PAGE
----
15(a)(1) of the Federal Rules of Civil Procedure allows a
party to amend its pleading once as a matter of course.
Thereafter, the party may only amend with the opposing
party's written consent or the court's leave, which
should be granted "when justice so requires."
Fed.R.Civ.P. 15(a)(2). The Supreme Court discussed how courts
should apply this standard in Foman v. Davis,
If the underlying facts or circumstances relied upon by a
plaintiff may be a proper subject of relief, he ought to be
afforded an opportunity to test his claim on the merits. In
the absence of any apparent or declared reason-such as undue
delay, bad faith or dilatory motive on the part of the
movant, repeated failure to cure deficiencies by amendments
previously allowed, undue prejudice to the opposing party by
virtue of allowance of the amendment, futility of amendment,
etc.-the leave sought should, as the rules require, be freely
Foman v. Davis, 371 U.S. 178, 182 (1962). For the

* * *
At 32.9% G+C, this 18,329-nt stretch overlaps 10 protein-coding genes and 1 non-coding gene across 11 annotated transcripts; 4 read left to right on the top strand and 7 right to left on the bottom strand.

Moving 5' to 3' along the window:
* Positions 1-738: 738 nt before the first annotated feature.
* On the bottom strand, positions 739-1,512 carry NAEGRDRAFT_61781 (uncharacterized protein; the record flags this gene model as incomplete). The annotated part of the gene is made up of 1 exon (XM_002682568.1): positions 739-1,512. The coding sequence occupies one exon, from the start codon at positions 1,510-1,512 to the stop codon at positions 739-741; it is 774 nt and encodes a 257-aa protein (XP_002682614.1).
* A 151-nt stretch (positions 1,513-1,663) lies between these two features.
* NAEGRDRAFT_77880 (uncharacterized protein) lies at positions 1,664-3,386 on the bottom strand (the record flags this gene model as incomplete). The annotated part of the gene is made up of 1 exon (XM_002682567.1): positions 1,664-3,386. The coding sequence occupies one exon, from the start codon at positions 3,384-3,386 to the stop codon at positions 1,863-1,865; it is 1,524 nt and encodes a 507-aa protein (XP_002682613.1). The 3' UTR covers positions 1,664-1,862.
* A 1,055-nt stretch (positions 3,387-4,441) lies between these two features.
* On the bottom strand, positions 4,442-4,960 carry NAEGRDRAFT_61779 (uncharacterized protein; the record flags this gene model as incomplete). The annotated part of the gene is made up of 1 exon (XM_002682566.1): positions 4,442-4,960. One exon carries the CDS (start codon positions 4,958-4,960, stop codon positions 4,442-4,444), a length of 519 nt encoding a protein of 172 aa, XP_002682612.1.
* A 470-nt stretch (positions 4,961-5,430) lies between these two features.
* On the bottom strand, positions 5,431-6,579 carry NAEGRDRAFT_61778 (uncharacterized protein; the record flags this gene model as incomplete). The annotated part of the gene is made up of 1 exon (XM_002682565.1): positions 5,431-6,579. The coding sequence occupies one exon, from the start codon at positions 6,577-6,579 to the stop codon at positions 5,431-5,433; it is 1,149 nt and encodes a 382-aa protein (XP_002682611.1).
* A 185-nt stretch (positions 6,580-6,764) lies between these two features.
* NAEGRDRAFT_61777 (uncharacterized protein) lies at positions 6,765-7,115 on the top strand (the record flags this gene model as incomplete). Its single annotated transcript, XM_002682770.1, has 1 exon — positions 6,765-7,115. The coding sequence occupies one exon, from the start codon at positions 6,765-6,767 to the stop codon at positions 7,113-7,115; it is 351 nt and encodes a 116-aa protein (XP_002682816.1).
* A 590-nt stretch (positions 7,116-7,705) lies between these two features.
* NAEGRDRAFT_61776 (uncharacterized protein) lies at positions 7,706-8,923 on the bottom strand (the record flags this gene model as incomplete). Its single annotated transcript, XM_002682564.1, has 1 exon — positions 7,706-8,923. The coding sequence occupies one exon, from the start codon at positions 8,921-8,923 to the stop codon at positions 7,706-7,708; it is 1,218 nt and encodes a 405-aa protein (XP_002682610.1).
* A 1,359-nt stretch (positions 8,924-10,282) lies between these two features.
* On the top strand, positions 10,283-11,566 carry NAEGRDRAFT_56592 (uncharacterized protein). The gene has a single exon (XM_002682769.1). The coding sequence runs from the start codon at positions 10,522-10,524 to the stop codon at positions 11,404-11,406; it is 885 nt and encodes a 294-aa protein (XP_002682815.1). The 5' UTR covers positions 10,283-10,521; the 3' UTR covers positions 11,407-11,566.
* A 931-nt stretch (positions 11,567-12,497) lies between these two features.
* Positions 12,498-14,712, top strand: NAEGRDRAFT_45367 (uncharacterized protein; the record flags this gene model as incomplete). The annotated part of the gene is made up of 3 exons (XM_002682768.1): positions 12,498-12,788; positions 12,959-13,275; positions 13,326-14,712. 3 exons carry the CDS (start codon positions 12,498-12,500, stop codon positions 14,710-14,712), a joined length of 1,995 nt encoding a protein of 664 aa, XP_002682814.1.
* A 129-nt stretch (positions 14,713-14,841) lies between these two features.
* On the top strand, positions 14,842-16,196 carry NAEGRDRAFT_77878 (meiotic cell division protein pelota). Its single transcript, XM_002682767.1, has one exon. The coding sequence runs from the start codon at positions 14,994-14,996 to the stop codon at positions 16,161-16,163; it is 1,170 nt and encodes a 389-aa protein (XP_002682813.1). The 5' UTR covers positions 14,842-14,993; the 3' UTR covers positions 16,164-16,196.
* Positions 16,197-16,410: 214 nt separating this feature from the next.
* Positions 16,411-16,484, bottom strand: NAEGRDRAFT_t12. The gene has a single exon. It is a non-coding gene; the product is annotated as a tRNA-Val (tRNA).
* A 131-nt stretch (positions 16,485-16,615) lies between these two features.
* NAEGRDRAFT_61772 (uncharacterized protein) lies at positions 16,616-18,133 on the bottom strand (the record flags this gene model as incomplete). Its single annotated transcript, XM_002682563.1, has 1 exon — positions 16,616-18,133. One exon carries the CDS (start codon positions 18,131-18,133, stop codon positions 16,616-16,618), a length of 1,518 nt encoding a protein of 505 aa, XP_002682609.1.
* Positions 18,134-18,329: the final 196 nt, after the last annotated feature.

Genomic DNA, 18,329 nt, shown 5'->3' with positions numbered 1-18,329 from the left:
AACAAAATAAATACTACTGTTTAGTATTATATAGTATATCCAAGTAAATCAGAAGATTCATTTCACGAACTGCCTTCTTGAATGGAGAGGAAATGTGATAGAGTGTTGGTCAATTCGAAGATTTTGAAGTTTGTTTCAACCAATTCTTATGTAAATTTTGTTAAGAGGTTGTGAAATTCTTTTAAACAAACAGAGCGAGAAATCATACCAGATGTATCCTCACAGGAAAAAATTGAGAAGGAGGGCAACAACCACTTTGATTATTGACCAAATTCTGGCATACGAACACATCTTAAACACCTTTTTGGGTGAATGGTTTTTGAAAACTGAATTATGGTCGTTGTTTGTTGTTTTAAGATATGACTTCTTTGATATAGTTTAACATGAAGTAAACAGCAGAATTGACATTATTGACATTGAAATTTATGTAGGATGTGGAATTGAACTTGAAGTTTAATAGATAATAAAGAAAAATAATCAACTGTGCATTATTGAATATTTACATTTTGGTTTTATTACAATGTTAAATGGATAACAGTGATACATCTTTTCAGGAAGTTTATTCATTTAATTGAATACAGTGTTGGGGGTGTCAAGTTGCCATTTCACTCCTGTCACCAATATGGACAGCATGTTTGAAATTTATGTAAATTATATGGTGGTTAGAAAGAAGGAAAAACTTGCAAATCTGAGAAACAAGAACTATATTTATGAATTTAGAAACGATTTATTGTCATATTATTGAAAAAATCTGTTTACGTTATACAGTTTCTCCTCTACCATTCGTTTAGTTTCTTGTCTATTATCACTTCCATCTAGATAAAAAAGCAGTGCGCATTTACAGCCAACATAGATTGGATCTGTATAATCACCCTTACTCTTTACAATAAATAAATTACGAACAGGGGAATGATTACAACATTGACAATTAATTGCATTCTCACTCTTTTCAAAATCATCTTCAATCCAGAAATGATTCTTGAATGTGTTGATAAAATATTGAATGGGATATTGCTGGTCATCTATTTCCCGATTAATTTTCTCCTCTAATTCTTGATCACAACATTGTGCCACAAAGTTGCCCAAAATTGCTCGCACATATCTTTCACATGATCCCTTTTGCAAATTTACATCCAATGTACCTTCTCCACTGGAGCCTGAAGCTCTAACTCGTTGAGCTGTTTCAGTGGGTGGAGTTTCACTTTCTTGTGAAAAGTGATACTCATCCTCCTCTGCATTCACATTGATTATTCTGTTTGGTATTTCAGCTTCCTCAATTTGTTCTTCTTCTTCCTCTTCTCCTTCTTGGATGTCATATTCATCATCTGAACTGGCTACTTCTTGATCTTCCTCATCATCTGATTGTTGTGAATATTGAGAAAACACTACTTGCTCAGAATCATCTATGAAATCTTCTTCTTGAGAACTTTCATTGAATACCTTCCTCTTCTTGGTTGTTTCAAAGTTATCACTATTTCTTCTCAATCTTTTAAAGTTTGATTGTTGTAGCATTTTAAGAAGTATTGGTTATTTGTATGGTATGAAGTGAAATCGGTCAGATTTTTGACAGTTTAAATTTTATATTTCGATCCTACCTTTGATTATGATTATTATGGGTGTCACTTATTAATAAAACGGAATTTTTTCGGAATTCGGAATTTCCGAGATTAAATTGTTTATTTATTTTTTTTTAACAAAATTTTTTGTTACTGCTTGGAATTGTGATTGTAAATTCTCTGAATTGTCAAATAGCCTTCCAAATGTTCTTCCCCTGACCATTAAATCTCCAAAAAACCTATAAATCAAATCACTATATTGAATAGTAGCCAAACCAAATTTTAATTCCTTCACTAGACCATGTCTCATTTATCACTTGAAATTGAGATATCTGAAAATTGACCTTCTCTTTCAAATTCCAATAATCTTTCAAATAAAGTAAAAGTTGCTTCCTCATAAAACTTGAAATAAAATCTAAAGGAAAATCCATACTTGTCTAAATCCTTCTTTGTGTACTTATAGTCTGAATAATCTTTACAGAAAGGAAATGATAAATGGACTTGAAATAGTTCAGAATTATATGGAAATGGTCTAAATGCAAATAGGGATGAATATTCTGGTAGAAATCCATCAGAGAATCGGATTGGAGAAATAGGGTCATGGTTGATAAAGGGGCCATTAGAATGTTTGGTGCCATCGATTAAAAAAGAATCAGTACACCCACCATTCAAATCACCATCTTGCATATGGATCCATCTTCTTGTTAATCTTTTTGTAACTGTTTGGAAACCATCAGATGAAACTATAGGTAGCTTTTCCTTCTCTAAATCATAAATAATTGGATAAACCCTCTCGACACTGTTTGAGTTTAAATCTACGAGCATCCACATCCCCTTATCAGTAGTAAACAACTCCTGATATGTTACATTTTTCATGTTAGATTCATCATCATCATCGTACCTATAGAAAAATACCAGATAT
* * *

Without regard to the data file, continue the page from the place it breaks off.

reasons discussed below, the court denies Dantzler's
motion to amend as futile because his proposed second amended
complaint is insufficient to state a plausible ERISA claim
against the defendants.
seeks leave to amend the Amended Complaint in this action to
bring an ERISA claim against the defendants. However, in the
proposed second amended complaint, (ECF No. 52-1), Dantzler
does not clearly state a cause of action under ERISA. Under a
heading titled "Jurisdiction and Venue, " Dantzler
repeats the allegations from his Amended Complaint that the
defendants' handling of his claim for disability benefits
caused him mental and emotional injuries (Id. at 1-4.) In the
only other section of the proposed second amended complaint
entitled "Prayer for Relief, " Dantzler asks the